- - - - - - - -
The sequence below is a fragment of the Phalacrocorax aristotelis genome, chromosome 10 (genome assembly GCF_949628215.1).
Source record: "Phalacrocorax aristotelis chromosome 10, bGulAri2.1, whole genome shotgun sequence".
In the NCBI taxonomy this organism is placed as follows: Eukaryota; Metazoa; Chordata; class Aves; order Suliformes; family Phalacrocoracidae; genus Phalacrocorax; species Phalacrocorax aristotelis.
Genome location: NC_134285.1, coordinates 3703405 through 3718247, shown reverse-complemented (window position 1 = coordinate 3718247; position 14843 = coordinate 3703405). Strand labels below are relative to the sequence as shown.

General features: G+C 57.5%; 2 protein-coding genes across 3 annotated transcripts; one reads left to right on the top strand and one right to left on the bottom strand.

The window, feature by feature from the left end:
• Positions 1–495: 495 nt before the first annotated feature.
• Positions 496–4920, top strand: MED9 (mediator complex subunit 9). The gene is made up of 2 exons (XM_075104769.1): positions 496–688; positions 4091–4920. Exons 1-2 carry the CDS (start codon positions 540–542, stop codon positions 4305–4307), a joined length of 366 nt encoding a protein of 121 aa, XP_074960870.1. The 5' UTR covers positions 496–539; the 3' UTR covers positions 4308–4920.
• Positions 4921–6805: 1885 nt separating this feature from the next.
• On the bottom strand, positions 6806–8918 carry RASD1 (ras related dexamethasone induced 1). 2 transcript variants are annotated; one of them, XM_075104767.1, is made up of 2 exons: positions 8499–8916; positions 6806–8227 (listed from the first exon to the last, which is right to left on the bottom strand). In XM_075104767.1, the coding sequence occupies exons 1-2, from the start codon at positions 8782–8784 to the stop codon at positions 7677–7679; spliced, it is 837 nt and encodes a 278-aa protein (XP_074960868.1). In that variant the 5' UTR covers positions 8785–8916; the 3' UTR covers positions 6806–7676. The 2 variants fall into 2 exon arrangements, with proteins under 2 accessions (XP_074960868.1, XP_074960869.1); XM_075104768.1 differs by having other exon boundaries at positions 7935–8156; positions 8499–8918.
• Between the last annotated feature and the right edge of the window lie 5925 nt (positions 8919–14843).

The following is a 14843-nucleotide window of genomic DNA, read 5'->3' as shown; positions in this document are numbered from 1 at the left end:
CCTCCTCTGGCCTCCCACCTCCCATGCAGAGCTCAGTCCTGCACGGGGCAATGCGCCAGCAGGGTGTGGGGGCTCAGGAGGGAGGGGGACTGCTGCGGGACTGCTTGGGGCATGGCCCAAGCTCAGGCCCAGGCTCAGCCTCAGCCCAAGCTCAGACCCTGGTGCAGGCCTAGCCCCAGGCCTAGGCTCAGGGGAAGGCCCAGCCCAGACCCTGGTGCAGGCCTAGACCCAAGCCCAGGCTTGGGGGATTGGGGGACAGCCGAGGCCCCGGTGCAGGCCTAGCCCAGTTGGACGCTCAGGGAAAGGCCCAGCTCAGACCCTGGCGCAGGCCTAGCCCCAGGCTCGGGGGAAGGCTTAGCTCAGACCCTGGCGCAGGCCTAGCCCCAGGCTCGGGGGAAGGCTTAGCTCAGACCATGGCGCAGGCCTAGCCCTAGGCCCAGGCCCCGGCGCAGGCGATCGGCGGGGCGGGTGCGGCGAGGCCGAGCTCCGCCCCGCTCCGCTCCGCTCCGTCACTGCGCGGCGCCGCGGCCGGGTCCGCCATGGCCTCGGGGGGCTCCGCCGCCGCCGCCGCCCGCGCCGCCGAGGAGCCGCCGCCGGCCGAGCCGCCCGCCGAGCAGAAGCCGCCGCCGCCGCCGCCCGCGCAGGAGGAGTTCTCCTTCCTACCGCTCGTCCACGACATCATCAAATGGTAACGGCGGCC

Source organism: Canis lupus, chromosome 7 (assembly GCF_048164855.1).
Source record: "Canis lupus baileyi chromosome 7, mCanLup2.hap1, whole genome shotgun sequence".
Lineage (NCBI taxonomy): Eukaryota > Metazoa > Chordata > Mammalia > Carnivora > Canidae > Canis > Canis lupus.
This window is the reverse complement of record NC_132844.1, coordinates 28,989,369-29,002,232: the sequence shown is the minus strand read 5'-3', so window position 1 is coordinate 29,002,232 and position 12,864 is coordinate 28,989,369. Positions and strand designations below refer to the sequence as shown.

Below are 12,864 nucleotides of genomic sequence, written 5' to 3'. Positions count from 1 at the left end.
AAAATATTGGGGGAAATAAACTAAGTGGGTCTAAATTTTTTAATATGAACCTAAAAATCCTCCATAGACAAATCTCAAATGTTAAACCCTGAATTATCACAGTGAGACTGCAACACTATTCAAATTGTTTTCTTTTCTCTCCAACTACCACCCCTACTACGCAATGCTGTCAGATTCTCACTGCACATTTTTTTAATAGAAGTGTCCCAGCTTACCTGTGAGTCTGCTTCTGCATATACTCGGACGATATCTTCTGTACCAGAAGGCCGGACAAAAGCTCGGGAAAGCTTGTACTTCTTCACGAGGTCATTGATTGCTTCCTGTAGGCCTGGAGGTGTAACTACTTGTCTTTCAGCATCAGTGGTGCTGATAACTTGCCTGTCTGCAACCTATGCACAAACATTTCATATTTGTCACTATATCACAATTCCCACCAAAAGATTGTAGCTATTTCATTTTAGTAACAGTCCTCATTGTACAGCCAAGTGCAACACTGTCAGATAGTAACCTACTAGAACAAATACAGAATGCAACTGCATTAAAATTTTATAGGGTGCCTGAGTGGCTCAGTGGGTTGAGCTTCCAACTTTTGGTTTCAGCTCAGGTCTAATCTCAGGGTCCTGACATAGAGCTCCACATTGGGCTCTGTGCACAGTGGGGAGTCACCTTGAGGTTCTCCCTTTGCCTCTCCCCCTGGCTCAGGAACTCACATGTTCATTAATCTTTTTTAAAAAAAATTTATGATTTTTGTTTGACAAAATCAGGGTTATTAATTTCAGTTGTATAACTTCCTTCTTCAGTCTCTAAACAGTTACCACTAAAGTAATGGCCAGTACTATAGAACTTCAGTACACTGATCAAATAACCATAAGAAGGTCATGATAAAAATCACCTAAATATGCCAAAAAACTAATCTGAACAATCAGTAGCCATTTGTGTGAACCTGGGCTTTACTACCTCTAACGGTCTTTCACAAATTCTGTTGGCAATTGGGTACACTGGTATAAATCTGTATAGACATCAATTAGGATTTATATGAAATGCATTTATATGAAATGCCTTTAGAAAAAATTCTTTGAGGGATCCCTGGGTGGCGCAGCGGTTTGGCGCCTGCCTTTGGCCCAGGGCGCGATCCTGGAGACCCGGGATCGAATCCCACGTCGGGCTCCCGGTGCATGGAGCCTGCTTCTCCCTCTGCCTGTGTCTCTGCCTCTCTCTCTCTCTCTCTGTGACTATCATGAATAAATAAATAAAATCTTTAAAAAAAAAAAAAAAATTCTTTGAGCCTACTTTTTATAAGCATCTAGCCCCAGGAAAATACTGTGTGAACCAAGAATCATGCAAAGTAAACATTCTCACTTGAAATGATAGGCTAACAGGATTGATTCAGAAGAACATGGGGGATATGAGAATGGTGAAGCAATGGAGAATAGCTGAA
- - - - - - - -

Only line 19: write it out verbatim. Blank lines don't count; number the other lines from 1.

AAAATATTGGGGGAAATAAACTAAGTGGGTCTAAATTTTTTAATATGAACCTAAAAATCCTCCATAGACAAATCTCAAATGTTAAACCCTGAATTATCACAGTGAGACTGCAACACTATTCAAATTGTTTTCTTTTCTCTCCAACTACCACCCCTACTACGCAATGCTGTCAGATTCTCACTGCACATTTTTTTAATAGAAGTGTCCCAGCTTACCTGTGAGTCTGCTTCTGCATATACTCGGACGATATCTTCTGTACCAGAAGGCCGGACAAAAGCTCGGGAAAGCTTGTACTTCTTCACGAGGTCATTGATTGCTTCCTGTAGGCCTGGAGGTGTAACTACTTGTCTTTCAGCATCAGTGGTGCTGATAACTTGCCTGTCTGCAACCTATGCACAAACATTTCATATTTGTCACTATATCACAATTCCCACCAAAAGATTGTAGCTATTTCATTTTAGTAACAGTCCTCATTGTACAGCCAAGTGCAACACTGTCAGATAGTAACCTACTAGAACAAATACAGAATGCAACTGCATTAAAATTTTATAGGGTGCCTGAGTGGCTCAGTGGGTTGAGCTTCCAACTTTTGGTTTCAGCTCAGGTCTAATCTCAGGGTCCTGACATAGAGCTCCACATTGGGCTCTGTGCACAGTGGGGAGTCACCTTGAGGTTCTCCCTTTGCCTCTCCCCCTGGCTCAGGAACTCACATGTTCATTAATCTTTTTTAAAAAAAATTTATGATTTTTGTTTGACAAAATCAGGGTTATTAATTTCAGTTGTATAACTTCCTTCTTCAGTCTCTAAACAGTTACCACTAAAGTAATGGCCAGTACTATAGAACTTCAGTACACTGATCAAATAACCATAAGAAGGTCATGATAAAAATCACCTAAATATGCCAAAAAACTAATCTGAACAATCAGTAGCCATTTGTGTGAACCTGGGCTTTACTACCTCTAACGGTCTTTCACAAATTCTGTTGGCAATTGGGTACACTGGTATAAATCTGTATAGACATCAATTAGGATTTATATGAAATGCATTTATATGAAATGCCTTTAGAAAAAATTCTTTGAGGGATCCCTGGGTGGCGCAGCGGTTTGGCGCCTGCCTTTGGCCCAGGGCGCGATCCTGGAGACCCGGGATCGAATCCCACGTCGGGCTCCCGGTGCATGGAGCCTGCTTCTCCCTCTGCCTGTGTCTCTGCCTCTCTCTCTCTCTCTCTGTGACTATCATGAATAAATAAATAAAATCTTTAAAAAAAAAAAAAAAATTCTTTGAGCCTACTTTTTATAAGCATCTAGCCCCAGGAAAATACTGTGTGAACCAAGAATCATGCAAAGTAAACATTCTCACTTGAAATGATAGGCTAACAGGATTGATTCAGAAGAACATGGGGGATATGAGAATGGTGAAGCAATGGAGAATAGCTGAA